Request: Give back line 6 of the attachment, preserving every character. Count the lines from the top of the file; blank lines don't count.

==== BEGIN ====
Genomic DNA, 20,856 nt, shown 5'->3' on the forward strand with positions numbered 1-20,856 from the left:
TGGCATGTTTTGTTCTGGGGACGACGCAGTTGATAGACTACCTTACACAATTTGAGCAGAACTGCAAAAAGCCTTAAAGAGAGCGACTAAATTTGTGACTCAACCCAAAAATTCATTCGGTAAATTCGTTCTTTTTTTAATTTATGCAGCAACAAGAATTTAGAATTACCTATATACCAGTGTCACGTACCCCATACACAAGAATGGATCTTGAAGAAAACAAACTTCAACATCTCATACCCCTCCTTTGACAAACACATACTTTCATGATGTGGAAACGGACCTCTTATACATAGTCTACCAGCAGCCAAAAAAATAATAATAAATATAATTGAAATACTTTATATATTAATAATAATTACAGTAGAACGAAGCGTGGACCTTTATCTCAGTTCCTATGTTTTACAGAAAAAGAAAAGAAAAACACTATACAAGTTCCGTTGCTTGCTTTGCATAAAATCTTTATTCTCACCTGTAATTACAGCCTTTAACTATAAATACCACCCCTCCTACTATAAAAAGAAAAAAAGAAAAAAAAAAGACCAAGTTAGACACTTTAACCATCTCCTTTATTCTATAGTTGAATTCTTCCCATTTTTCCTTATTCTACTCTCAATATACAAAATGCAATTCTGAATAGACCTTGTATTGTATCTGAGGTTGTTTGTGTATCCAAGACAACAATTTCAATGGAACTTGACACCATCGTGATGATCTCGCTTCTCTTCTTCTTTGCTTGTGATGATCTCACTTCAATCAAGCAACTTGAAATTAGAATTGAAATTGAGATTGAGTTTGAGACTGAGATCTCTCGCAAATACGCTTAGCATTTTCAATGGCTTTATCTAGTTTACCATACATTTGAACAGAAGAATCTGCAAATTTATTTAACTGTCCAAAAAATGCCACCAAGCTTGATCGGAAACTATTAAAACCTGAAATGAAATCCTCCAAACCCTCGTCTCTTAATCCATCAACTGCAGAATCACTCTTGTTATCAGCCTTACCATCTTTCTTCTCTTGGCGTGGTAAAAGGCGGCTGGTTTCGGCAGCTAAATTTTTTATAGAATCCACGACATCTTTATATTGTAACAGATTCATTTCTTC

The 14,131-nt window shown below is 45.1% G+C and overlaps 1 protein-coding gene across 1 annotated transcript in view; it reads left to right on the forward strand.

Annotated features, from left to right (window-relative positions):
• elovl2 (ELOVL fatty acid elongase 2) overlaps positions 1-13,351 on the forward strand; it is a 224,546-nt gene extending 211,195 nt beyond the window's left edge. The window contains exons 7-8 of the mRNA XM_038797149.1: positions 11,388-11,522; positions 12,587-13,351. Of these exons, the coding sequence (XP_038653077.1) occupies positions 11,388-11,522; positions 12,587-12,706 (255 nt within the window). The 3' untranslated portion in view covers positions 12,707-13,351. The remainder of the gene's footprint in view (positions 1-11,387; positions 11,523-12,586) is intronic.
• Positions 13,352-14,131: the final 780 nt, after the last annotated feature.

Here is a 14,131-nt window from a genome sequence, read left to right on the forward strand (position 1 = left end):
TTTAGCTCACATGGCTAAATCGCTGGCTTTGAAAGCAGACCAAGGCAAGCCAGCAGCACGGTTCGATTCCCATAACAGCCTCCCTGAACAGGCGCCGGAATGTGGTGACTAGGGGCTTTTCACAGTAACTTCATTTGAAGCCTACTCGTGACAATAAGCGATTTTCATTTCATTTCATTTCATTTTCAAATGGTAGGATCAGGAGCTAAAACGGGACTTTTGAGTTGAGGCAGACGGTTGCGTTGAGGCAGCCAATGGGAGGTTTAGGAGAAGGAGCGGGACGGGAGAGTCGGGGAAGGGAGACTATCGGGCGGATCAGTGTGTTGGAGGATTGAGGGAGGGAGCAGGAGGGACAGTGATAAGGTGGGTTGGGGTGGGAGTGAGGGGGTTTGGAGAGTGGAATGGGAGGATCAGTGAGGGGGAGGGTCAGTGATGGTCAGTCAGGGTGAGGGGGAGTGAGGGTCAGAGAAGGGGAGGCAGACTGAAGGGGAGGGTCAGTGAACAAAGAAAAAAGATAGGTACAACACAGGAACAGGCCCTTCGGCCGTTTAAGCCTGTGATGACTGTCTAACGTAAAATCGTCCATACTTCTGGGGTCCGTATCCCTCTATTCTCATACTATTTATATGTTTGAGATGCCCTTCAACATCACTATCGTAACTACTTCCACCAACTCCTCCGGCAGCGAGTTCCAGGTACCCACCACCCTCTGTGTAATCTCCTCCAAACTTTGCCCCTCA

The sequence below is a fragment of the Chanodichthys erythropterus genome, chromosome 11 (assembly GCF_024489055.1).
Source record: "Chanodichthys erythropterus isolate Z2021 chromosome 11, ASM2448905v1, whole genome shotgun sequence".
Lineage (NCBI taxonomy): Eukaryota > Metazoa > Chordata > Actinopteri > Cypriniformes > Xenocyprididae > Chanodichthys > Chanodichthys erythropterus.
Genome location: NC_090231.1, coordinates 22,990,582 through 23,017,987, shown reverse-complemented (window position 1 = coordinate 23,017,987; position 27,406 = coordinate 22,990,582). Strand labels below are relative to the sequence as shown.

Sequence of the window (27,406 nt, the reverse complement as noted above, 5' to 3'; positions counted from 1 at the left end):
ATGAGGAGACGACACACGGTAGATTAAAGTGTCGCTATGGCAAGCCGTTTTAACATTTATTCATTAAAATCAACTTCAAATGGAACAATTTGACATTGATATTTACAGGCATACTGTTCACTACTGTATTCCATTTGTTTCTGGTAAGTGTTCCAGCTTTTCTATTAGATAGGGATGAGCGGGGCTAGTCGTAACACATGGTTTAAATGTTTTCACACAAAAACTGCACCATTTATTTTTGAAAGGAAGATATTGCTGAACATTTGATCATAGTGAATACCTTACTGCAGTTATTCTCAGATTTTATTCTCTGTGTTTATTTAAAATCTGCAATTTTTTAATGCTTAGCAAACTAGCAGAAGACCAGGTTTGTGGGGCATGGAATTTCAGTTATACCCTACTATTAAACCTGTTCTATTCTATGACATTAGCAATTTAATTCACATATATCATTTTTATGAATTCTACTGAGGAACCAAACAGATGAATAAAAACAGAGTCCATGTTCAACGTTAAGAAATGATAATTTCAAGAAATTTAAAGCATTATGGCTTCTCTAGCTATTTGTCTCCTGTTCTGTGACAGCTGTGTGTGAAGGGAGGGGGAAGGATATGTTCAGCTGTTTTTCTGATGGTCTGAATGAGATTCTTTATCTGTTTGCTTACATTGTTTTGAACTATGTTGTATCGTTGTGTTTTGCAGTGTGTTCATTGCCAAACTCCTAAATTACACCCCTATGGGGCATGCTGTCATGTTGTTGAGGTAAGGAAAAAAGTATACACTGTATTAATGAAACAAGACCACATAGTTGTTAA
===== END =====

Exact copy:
• Positions 13,352-14,131: the final 780 nt, after the last annotated feature.